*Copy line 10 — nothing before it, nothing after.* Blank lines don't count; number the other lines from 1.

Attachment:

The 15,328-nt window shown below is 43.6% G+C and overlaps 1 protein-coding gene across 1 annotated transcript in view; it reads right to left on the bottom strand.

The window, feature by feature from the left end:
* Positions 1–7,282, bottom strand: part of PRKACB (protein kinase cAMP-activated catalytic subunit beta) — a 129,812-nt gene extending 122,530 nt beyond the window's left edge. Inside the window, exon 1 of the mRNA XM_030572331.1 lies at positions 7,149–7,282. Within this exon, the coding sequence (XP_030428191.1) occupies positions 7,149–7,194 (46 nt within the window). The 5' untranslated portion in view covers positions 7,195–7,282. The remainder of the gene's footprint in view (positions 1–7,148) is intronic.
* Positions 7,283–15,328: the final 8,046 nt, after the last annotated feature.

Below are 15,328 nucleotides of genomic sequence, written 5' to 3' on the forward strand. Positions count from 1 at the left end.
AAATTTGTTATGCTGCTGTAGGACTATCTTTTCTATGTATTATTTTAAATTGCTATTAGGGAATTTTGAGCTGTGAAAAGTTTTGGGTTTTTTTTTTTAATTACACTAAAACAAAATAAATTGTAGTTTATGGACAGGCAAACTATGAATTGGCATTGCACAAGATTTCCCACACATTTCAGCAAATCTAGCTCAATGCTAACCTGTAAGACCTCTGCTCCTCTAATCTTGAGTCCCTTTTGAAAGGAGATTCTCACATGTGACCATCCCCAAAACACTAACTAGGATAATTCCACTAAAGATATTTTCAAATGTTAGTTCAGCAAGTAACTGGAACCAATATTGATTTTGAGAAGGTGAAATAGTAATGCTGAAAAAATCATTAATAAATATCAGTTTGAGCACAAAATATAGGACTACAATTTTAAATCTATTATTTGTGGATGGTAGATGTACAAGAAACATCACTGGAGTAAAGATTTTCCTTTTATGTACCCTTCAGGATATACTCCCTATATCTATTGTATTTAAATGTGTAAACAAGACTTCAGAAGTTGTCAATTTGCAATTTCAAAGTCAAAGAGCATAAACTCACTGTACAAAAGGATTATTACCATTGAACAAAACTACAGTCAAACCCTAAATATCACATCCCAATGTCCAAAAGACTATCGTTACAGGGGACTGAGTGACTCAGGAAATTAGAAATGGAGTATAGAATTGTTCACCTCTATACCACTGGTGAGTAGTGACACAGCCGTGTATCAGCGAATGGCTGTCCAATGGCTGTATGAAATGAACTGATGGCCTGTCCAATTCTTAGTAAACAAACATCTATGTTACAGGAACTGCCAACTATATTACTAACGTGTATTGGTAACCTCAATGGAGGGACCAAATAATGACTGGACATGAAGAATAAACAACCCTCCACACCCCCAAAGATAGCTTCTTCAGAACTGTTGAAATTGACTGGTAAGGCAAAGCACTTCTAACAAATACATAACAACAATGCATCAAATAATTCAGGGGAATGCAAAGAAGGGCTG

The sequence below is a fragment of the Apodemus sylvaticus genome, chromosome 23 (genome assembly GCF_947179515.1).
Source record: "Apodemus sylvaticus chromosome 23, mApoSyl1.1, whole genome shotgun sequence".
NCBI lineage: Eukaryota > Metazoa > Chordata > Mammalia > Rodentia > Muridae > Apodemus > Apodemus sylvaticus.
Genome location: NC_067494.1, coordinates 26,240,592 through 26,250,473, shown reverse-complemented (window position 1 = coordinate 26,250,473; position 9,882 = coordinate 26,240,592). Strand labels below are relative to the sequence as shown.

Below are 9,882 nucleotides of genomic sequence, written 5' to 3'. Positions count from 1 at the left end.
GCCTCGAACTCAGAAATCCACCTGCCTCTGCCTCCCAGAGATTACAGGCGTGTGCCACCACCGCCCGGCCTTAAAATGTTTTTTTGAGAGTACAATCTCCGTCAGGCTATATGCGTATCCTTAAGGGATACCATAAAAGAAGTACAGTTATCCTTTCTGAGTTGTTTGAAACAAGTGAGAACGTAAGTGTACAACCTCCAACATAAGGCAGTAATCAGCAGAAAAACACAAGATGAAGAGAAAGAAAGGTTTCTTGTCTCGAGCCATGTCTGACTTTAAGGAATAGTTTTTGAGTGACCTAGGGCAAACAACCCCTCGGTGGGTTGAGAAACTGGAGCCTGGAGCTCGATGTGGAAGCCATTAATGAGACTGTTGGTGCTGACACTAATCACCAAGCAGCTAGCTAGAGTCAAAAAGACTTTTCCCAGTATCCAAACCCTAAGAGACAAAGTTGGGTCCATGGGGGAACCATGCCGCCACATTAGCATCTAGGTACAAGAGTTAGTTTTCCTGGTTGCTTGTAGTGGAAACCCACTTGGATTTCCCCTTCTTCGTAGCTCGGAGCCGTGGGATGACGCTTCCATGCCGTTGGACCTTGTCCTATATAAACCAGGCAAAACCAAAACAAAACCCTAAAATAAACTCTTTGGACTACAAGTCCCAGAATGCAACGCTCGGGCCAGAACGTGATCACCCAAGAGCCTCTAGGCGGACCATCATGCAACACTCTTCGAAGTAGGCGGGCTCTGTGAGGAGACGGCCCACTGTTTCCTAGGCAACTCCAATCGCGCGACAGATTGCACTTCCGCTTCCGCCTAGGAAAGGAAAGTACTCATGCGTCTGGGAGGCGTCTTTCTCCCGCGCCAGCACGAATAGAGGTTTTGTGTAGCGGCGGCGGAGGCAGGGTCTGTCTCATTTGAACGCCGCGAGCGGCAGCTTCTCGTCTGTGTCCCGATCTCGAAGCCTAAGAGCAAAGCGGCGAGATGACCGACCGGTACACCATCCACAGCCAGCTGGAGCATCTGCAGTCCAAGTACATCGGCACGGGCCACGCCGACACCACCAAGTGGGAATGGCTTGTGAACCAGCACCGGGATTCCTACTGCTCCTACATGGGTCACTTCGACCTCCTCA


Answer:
Genome location: NC_067494.1, coordinates 26,240,592 through 26,250,473, shown reverse-complemented (window position 1 = coordinate 26,250,473; position 9,882 = coordinate 26,240,592). Strand labels below are relative to the sequence as shown.